But …the fact of the matter is that the Common Core did not spring up overnight.
It was the great Charles William Eliot that dealt the death-blow to liberal education at Harvard University.
Of course liberal education did not die all at once but rather by a thousand cuts with the first blow being directly aimed at the Greeks. In 1887 Harvard dropped Greek as a mandatory undergraduate requirement, and then it soon after adopted the “elective system.” I suppose you might say that Harvard dropped its own common core!
And of course soon thereafter (you guessed it!) Harvard gained relevance and significance and fame and stature and is now the intellectual trend setter for everybody.
Every other school simply must “get in line” and “bow down” and genuflect to the standards set by Harvard, right? Right.
Apparently before Eliot came along Harvard was stuck in its old ways of trying to impart classical education in order to make a bunch of learned preachers or something like that. The school was reportedly slipping because it
Interestingly, before he was president at Harvard, in 1869, Eliot wrote his “famous” educational manifesto in the Atlantic Monthly Journal with the foreboding title The New Education.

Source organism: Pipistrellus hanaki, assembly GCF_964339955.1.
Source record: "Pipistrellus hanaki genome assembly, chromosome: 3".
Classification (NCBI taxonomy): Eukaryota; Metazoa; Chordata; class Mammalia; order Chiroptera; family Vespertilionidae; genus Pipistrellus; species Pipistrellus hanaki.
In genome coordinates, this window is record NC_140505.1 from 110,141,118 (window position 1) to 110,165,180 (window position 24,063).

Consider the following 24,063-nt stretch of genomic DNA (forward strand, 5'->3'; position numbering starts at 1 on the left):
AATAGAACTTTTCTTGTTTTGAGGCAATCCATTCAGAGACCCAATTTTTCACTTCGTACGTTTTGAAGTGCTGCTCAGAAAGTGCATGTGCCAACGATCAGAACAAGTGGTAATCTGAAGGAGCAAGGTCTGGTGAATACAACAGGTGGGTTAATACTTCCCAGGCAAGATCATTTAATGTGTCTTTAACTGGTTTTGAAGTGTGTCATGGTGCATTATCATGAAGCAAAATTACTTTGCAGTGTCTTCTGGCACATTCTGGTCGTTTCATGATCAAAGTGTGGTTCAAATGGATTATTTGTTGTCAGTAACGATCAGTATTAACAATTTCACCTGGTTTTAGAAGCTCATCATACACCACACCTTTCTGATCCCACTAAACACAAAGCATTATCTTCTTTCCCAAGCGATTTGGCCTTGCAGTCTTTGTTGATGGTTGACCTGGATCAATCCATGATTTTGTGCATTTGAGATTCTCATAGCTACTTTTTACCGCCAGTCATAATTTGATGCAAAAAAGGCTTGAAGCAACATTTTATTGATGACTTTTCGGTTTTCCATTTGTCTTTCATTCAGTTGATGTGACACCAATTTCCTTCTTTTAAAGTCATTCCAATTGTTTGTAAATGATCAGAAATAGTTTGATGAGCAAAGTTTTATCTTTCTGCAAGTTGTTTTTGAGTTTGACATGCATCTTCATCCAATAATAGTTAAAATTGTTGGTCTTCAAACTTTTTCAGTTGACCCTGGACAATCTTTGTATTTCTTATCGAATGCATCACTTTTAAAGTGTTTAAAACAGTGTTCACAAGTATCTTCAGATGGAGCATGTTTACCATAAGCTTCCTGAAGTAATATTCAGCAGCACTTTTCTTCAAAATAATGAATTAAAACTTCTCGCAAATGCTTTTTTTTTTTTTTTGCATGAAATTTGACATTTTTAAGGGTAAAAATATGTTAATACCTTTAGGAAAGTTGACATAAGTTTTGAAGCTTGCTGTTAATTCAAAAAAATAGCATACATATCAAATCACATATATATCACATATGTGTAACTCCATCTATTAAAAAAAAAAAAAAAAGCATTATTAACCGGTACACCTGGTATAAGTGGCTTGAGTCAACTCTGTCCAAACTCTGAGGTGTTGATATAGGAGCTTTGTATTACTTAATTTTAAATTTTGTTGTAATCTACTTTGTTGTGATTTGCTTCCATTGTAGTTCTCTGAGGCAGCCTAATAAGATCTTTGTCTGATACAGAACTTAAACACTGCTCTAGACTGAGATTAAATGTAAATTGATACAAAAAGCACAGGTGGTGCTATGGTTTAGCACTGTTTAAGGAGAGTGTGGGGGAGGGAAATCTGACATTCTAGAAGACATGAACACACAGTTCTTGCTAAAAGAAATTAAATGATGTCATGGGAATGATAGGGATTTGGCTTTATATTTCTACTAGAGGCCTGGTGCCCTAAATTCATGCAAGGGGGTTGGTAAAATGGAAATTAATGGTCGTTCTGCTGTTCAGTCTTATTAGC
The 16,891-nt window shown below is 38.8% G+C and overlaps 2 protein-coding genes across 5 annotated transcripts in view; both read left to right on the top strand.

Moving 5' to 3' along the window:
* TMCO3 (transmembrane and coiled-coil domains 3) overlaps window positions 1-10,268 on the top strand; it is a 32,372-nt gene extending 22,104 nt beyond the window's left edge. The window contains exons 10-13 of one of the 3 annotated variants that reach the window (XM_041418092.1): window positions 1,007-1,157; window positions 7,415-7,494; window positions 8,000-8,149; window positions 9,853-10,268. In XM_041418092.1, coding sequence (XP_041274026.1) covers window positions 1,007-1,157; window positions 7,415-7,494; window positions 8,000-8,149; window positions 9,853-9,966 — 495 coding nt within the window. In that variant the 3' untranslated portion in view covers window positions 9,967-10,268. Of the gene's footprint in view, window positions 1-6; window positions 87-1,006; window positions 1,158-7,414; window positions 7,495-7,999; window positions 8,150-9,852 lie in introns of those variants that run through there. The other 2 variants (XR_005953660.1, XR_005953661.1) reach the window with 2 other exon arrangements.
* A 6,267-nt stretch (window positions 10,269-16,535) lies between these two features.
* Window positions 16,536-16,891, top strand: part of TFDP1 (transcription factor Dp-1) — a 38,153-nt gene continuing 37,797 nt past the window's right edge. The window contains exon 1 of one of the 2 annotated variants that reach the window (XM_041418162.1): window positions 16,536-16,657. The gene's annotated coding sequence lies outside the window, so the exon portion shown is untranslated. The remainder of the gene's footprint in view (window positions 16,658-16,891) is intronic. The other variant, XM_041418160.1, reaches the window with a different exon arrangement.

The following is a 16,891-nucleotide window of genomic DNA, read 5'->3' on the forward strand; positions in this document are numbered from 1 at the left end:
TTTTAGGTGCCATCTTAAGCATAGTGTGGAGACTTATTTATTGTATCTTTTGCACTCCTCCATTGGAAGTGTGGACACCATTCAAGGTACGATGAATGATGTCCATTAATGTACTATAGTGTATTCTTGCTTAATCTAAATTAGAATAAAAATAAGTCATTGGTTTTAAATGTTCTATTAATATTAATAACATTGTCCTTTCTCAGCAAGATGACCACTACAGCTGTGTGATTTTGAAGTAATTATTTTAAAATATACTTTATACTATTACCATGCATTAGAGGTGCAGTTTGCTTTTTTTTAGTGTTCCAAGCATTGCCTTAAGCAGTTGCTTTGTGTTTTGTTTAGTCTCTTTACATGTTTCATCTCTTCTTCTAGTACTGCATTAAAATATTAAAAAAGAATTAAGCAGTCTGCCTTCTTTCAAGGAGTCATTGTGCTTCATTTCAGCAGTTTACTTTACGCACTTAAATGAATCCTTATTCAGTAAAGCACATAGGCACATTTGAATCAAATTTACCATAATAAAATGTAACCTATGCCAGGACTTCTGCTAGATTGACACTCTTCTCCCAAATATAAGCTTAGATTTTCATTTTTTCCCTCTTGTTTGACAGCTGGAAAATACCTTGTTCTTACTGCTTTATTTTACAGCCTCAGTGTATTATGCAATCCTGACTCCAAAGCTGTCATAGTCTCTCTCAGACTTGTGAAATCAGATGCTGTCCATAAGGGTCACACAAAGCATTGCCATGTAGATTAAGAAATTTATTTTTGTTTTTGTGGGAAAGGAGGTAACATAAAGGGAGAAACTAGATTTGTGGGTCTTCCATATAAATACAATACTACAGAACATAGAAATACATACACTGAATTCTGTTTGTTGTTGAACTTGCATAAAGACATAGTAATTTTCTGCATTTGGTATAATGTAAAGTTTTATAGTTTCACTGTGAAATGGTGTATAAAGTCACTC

The article begins with the following, (my comments in italic, a la Fr. Z)
What can I do with my boy? (I don’t know if Eliot had any girls, but note that the focus on boys. Liberal education might be fine for girls as sort of a “finishing” education but surely not suitable for boys who need to do important things!) I can afford, and am glad, to give him the best training to be had (I like his use of the word “training” here which I think should be distinguished from education.) I should be proud to have him turn out a preacher or a learned man; but I don’t think he has the making of that in him. (hmmm….interesting…is he admitting that his son does not have the wherewithal to be educated? I hope his son didn’t read this. ) I want to give him a practical education; one that will prepare him, better than I was prepared, to follow my business or any other active calling.(the best preparation for life is liberal education- the best preparation for any career!) The classical schools and the colleges do not offer what I want. (yes they do… or did) Where can I put him? Here is a real need and a very serious problem. The difficulty presses more heavily upon the thoughtful American than upon the European. He is absolutely free to choose a way of life for himself and his children (no he isn’t, not without a liberal education….liberal education is among the things that one needs to become free); no government leading-strings or social prescriptions guide or limit him in his choice. (those were good times, but ironically in large part thanks to Charles William Eliot we can no longer say this!)But freedom is responsibility.